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American Mariachi

"If music be the food of love, play on ..."
—Shake-speare, Twelfth Night, I, i

With the resurgence of the women's liberation movement in the late '60s, the fight for gender equality began to achieve traction; but, it's been a tough, uphill battle, comprised of an accumulation of little victories, as we see in the world premiere of this funny and poignant, mid-'70s dramedy, from the pen of José Cruz González (Sunsets and Margaritas, September Shoes, and more).

Jennifer Paredes as Lucha and Doreen Montalvo as Amalia
Jennifer Paredes as Lucha
and Doreen Montalvo as Amalia
Photo: AdamsVisCom
Lucha (Jennifer Paredes) is trying to finish nursing school, but her father, Federico (Bobby Plasencia) insists that her first priority is the family, which means taking care of her mother, Amalia (Doreen Montalvo), who is suffering from Alzheimer's Disease. Lucha's cousin and best friend, Boli (Heather Velazquez) offers to help. They discover an old, unmarked 45 among Lucha's albums and when they play it, Amalia starts to sing along to the mariachi song. After Federico hears the record and breaks it in anger, the girls decide they will form a mariachi band, so they can sing this song it to Amalia.

(Left to right) Heather Velazquez as Boli and Jennifer Paredes as Lucha
(L to R) Heather Velazquez as Boli
and Jennifer Paredes as Lucha
Photo: AdamsVisCom
Paredes and Velazquez form an irrepressible bundle of energy who provide a delightful rhythm to the story, and a comedic contrapuntal to the live, vibrant, mariachi band (Trumpet, Fernando Guadalupe Zarate Hernandez; Violin, Martin Padilla; Violin, Tom Tinoco; Vihuela, Erick Jimenez; and Guitarron, Ruben Marin). Their camaradarie and high spirits help them through a series of challenging obstacles, as they try to recruit other women for their band.

Jennifer Paredes as Lucha and Rodney Lizcano as Mino
Jennifer Paredes as Lucha
and Rodney Lizcano as Mino
Photo: AdamsVisCom
Each encounter with a promising candidate—Amanda Robles, as Isabel; Natalie Camunas, as Gabby; and Crissy Guerrero, as Soyla—carries with it a fresh story of some aspect of sexism to which the women have been subjected: a controlling husband (Luis Quintero), sexual harassment, body shaming, etc. When Lucia and Boli finally cajol everyone to get onboard, they must go to Mino (Rodney Lizcano), a luthier, for instruments. Mino used to be best friends with Federico, and part of the band, but a misunderstanding by the fiery Federico banned Mino from the band and from his family's life.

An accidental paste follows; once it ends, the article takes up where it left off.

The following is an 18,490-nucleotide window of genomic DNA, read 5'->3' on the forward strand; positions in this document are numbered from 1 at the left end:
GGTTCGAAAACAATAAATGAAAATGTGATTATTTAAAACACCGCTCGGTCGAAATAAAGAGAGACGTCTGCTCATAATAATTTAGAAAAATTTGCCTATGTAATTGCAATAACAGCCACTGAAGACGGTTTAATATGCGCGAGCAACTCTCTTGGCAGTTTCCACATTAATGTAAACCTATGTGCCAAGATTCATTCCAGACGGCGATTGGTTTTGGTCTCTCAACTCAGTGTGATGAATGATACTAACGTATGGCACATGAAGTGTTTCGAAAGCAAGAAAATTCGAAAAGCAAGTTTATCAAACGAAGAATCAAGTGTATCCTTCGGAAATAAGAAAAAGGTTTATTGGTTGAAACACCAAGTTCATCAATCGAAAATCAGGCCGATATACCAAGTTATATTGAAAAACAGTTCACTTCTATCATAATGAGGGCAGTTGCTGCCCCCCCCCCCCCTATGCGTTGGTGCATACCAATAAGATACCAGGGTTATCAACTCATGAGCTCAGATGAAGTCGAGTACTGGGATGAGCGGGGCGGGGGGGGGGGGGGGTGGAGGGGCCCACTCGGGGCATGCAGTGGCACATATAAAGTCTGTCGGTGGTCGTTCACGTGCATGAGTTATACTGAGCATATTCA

Jennifer Paredes as Lucha, Doreen Montalvo as Amalia,<br>and the band
Jennifer Paredes as Lucha, Doreen Montalvo as Amalia, and the band
Photo: AdamsVisCom
The playwright, via Mino, provides us with the rich and wonderful details of mariachi history, instrumentation, and protocol, including its boundaries as a male bastion. Lizcano's thoughtful, avuncular approach, as Mino, presents a strong contrast to Plasencia's macho, forceful presence as Federico.

Gonzalez' infuses the story with elements of magical realism in Amalia's visions of a long-deceased inspirational mentor, with whom she connects in the spirit world, making her passing a bright, cathartic moment, and her life a bridge, for her daughter and friends, between traditional Mexican values and contemporary American culture.

(Left to right) Amanda Robles as Isabel, Jennifer Paredes as Lucha, Natalie Camunas as Gabby, Crissy Guerrero as Soyla, and Heather Velazquez as Boli
(L to R) Amanda Robles as Isabel, Jennifer Paredes as Lucha, Natalie Camunas as Gabby,
Crissy Guerrero as Soyla, and Heather Velazquez as Boli
Photo: AdamsVisCom
Men may be from Mars, and women may be from Venus, but like the earthlings and the ETs in Close Encounters of the Third Kind, they talk the same language when it comes to music, as we see in the final, touching scene.

The Denver Center Theatre Company's world premiere of American Mariachi, by José Cruz González, directed by James Vásquez, runs through February 25th. For tickets: denvercenter.org/shows.

Bob Bows



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